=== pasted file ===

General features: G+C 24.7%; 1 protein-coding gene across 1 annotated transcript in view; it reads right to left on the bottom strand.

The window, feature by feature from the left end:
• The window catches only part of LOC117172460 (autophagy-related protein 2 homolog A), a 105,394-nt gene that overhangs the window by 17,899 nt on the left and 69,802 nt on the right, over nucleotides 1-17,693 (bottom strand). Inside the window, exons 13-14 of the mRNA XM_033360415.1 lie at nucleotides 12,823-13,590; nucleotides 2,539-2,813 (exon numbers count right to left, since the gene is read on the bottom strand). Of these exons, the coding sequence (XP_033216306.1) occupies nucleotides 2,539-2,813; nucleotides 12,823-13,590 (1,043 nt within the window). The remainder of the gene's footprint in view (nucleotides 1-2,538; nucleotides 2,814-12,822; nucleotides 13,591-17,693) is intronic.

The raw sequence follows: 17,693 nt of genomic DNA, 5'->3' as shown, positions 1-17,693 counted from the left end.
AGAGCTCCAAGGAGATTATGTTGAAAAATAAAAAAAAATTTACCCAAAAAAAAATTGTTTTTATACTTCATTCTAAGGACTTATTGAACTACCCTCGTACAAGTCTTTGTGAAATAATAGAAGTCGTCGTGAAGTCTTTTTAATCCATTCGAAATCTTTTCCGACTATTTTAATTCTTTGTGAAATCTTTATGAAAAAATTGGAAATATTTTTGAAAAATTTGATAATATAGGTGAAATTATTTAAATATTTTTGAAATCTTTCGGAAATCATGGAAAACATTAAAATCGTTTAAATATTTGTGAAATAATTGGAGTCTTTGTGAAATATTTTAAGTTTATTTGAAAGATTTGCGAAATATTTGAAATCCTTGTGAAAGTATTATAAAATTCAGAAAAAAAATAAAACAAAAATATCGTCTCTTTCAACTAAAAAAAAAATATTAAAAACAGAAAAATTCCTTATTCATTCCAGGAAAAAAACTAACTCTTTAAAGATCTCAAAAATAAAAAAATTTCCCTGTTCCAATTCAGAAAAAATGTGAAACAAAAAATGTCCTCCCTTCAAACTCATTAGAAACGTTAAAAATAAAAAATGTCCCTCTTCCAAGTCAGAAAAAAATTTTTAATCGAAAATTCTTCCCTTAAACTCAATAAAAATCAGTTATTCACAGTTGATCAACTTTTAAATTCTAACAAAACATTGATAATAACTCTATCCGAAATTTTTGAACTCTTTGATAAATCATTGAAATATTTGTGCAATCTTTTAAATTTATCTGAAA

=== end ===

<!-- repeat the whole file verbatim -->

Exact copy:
General features: G+C 24.7%; 1 protein-coding gene across 1 annotated transcript in view; it reads right to left on the bottom strand.

The window, feature by feature from the left end:
• The window catches only part of LOC117172460 (autophagy-related protein 2 homolog A), a 105,394-nt gene that overhangs the window by 17,899 nt on the left and 69,802 nt on the right, over nucleotides 1-17,693 (bottom strand). Inside the window, exons 13-14 of the mRNA XM_033360415.1 lie at nucleotides 12,823-13,590; nucleotides 2,539-2,813 (exon numbers count right to left, since the gene is read on the bottom strand). Of these exons, the coding sequence (XP_033216306.1) occupies nucleotides 2,539-2,813; nucleotides 12,823-13,590 (1,043 nt within the window). The remainder of the gene's footprint in view (nucleotides 1-2,538; nucleotides 2,814-12,822; nucleotides 13,591-17,693) is intronic.

The raw sequence follows: 17,693 nt of genomic DNA, 5'->3' as shown, positions 1-17,693 counted from the left end.
AGAGCTCCAAGGAGATTATGTTGAAAAATAAAAAAAAATTTACCCAAAAAAAAATTGTTTTTATACTTCATTCTAAGGACTTATTGAACTACCCTCGTACAAGTCTTTGTGAAATAATAGAAGTCGTCGTGAAGTCTTTTTAATCCATTCGAAATCTTTTCCGACTATTTTAATTCTTTGTGAAATCTTTATGAAAAAATTGGAAATATTTTTGAAAAATTTGATAATATAGGTGAAATTATTTAAATATTTTTGAAATCTTTCGGAAATCATGGAAAACATTAAAATCGTTTAAATATTTGTGAAATAATTGGAGTCTTTGTGAAATATTTTAAGTTTATTTGAAAGATTTGCGAAATATTTGAAATCCTTGTGAAAGTATTATAAAATTCAGAAAAAAAATAAAACAAAAATATCGTCTCTTTCAACTAAAAAAAAAATATTAAAAACAGAAAAATTCCTTATTCATTCCAGGAAAAAAACTAACTCTTTAAAGATCTCAAAAATAAAAAAATTTCCCTGTTCCAATTCAGAAAAAATGTGAAACAAAAAATGTCCTCCCTTCAAACTCATTAGAAACGTTAAAAATAAAAAATGTCCCTCTTCCAAGTCAGAAAAAAATTTTTAATCGAAAATTCTTCCCTTAAACTCAATAAAAATCAGTTATTCACAGTTGATCAACTTTTAAATTCTAACAAAACATTGATAATAACTCTATCCGAAATTTTTGAACTCTTTGATAAATCATTGAAATATTTGTGCAATCTTTTAAATTTATCTGAAA